But it is known that Pillsbury’s restaurant group of S & A and Burger King achieved $187 million in pretax operating profits for the fiscal year ended May 31. Indications are that the surging $3 billion-volume Burger King accounted for about two-thirds of this, thus giving S & A $60 million to $65 million in pretax operating profits–a strong profit margin, but one that Pillsbury and S & A are working hard to raise even higher.
Average unit volumes for the 12-month period ended Aug. 31 can be read either as positive signs or as warning signals, depending on one’s inclination. Steak & Ale dinner-houses showed a sharp average per-unit sales rise to $1.51 million and an 8% rise in comparative same-unit sales. The 170-unit chain plans to resume expansion with eight new ones projected. But cynics say the chain’s increases were recorded because of a disappointing 1983 base, and they note that Bennigan’s has got to be the growth vehicle.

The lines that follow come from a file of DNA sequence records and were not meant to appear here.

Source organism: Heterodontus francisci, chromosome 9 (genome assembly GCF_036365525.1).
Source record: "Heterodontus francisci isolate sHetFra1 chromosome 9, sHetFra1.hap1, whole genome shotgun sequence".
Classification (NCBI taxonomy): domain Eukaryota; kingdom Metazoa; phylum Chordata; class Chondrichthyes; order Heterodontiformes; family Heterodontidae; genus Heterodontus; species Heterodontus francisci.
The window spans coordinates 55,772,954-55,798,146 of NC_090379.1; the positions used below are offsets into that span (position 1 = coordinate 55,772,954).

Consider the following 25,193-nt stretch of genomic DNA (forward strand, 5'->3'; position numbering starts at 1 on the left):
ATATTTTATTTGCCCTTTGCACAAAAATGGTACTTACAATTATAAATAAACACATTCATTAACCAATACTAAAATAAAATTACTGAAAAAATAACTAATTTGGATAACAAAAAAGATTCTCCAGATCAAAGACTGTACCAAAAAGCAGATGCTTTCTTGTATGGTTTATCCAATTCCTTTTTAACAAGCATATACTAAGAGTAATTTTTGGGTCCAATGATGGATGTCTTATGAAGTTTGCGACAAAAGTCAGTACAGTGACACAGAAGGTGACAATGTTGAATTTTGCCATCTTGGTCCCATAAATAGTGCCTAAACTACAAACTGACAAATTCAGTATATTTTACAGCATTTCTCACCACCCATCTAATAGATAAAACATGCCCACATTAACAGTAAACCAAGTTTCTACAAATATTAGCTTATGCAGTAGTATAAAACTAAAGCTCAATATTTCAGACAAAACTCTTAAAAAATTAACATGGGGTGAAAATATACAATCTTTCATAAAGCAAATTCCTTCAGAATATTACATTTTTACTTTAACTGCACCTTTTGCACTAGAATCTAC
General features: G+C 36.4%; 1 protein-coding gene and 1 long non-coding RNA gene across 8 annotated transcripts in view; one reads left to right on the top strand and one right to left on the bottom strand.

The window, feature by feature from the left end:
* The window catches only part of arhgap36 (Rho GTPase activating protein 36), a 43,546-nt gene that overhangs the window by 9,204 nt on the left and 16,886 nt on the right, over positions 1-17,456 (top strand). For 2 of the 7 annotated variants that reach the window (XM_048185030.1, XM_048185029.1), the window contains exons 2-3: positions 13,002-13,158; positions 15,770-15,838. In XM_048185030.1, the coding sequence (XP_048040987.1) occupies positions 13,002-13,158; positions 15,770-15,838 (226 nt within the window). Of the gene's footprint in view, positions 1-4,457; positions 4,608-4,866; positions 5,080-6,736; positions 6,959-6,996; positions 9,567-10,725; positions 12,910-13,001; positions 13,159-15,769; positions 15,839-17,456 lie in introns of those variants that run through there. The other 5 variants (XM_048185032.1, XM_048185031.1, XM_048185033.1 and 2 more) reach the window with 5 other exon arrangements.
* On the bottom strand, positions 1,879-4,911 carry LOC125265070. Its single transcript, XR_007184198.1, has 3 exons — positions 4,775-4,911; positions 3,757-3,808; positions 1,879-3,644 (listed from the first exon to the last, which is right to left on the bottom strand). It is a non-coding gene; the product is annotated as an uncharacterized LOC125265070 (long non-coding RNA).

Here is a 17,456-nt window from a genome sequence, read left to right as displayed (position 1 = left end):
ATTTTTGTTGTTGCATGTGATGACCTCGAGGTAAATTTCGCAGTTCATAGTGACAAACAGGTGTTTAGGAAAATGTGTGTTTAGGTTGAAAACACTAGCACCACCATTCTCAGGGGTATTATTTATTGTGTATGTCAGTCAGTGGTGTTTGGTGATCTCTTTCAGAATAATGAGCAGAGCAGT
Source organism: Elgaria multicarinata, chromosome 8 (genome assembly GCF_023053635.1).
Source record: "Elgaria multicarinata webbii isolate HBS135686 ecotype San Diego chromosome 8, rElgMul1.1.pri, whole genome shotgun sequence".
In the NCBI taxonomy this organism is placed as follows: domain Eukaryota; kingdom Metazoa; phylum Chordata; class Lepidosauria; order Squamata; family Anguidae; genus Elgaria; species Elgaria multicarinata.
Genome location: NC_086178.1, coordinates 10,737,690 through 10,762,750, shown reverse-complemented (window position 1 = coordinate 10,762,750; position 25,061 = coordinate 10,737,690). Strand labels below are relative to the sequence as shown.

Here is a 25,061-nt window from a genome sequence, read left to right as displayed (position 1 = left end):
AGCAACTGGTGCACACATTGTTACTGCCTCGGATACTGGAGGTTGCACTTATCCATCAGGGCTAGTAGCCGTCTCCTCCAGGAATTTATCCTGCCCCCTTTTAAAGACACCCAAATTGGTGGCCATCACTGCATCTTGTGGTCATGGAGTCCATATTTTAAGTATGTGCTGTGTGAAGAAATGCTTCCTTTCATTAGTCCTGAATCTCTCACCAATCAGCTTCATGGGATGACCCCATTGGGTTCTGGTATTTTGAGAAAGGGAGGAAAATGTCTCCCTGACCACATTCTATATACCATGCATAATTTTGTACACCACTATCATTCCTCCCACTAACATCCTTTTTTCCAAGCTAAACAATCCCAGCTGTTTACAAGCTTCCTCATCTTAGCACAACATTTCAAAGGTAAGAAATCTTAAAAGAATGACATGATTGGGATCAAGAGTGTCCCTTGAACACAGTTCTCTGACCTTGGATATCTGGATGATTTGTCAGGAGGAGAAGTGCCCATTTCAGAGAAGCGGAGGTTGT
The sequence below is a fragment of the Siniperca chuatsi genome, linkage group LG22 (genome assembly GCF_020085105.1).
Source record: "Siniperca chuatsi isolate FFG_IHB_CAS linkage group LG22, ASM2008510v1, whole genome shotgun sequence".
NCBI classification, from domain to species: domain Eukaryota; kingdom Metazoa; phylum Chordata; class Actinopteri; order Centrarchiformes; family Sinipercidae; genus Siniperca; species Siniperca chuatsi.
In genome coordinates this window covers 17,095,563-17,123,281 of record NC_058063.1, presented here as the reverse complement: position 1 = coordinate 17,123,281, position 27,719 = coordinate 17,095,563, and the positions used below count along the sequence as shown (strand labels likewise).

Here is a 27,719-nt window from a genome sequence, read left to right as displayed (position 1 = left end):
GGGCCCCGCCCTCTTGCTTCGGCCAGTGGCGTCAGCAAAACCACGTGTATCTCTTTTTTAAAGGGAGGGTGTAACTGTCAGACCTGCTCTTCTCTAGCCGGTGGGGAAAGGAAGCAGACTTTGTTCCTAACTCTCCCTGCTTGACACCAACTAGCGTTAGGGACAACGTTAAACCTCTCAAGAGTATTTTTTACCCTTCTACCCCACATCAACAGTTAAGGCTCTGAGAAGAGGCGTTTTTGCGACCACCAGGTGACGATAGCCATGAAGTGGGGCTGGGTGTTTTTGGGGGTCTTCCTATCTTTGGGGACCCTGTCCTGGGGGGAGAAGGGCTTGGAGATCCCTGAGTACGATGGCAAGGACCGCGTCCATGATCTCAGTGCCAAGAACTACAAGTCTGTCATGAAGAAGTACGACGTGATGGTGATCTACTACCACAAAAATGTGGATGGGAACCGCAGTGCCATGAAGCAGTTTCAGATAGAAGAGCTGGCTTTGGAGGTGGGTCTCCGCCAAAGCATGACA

Bennigan’s was flat for the 12 months mentioned, staying at an average $2.306 million average-unit sales. And S & A executives seem happy “to keep the sales at that same high level” while planning to add 30 more Bennigan’s on top of the current 165.
Meanwhile at least 10 more Muggs–refined “to give it an individual niche beyond Chili’s”–are planned on top of the current seven.
S & A also is testing the Charlie’s “upscale” seafood restaurant it acquired in Houston, as a forerunner of a possible new chain. Earlier S & A tests of various dinner-house concepts did not yield anything fruitful.